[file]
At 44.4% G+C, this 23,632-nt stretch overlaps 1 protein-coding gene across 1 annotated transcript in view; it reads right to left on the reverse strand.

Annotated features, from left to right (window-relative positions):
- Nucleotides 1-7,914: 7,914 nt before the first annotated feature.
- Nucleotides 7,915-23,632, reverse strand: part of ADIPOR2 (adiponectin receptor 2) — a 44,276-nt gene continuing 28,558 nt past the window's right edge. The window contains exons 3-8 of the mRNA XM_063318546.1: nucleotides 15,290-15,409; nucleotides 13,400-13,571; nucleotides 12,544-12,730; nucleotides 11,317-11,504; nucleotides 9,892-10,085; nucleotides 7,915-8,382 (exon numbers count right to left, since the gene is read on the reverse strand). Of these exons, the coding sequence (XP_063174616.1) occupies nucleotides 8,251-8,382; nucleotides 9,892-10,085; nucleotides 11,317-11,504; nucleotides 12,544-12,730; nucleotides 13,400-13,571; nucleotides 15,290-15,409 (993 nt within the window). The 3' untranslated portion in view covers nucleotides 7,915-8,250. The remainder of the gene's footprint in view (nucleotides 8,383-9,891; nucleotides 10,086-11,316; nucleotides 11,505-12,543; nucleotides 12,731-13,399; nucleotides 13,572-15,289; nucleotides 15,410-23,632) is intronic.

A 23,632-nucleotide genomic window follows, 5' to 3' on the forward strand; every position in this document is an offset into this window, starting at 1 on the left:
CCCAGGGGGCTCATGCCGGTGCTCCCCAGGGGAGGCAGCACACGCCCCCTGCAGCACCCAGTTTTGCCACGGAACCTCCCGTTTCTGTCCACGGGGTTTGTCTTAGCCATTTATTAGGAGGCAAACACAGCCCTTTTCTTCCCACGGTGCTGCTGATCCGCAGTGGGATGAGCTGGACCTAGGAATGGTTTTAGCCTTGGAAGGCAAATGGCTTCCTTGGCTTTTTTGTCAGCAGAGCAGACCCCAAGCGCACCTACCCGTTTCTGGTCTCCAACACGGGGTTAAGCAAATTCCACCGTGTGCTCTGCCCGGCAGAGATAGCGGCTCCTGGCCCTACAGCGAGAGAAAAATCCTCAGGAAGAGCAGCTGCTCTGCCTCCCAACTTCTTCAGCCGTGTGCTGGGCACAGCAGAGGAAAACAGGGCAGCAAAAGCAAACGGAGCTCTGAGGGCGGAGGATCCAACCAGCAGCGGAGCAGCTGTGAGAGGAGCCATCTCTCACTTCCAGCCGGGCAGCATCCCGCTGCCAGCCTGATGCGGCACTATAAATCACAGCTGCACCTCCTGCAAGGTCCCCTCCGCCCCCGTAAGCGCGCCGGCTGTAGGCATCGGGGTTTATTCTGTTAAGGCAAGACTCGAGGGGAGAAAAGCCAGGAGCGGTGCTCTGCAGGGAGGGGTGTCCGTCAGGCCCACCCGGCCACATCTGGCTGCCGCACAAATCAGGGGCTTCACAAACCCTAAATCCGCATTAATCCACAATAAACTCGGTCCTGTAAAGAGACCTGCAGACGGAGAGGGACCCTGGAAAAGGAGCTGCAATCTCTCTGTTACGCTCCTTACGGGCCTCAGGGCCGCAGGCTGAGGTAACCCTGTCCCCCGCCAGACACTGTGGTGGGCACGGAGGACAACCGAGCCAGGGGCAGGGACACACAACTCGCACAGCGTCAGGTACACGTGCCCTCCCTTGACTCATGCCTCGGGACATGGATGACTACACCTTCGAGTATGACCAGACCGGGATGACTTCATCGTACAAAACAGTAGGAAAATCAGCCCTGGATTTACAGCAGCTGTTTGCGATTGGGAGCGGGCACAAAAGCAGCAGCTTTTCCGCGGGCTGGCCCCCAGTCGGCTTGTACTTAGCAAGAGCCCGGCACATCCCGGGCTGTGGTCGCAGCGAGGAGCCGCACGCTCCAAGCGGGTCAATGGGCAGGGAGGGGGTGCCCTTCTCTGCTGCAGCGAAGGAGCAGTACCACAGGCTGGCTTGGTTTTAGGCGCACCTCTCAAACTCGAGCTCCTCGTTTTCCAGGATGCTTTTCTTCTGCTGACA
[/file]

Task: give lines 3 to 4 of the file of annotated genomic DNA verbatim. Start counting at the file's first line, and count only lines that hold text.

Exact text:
- Nucleotides 1-7,914: 7,914 nt before the first annotated feature.
- Nucleotides 7,915-23,632, reverse strand: part of ADIPOR2 (adiponectin receptor 2) — a 44,276-nt gene continuing 28,558 nt past the window's right edge. The window contains exons 3-8 of the mRNA XM_063318546.1: nucleotides 15,290-15,409; nucleotides 13,400-13,571; nucleotides 12,544-12,730; nucleotides 11,317-11,504; nucleotides 9,892-10,085; nucleotides 7,915-8,382 (exon numbers count right to left, since the gene is read on the reverse strand). Of these exons, the coding sequence (XP_063174616.1) occupies nucleotides 8,251-8,382; nucleotides 9,892-10,085; nucleotides 11,317-11,504; nucleotides 12,544-12,730; nucleotides 13,400-13,571; nucleotides 15,290-15,409 (993 nt within the window). The 3' untranslated portion in view covers nucleotides 7,915-8,250. The remainder of the gene's footprint in view (nucleotides 8,383-9,891; nucleotides 10,086-11,316; nucleotides 11,505-12,543; nucleotides 12,731-13,399; nucleotides 13,572-15,289; nucleotides 15,410-23,632) is intronic.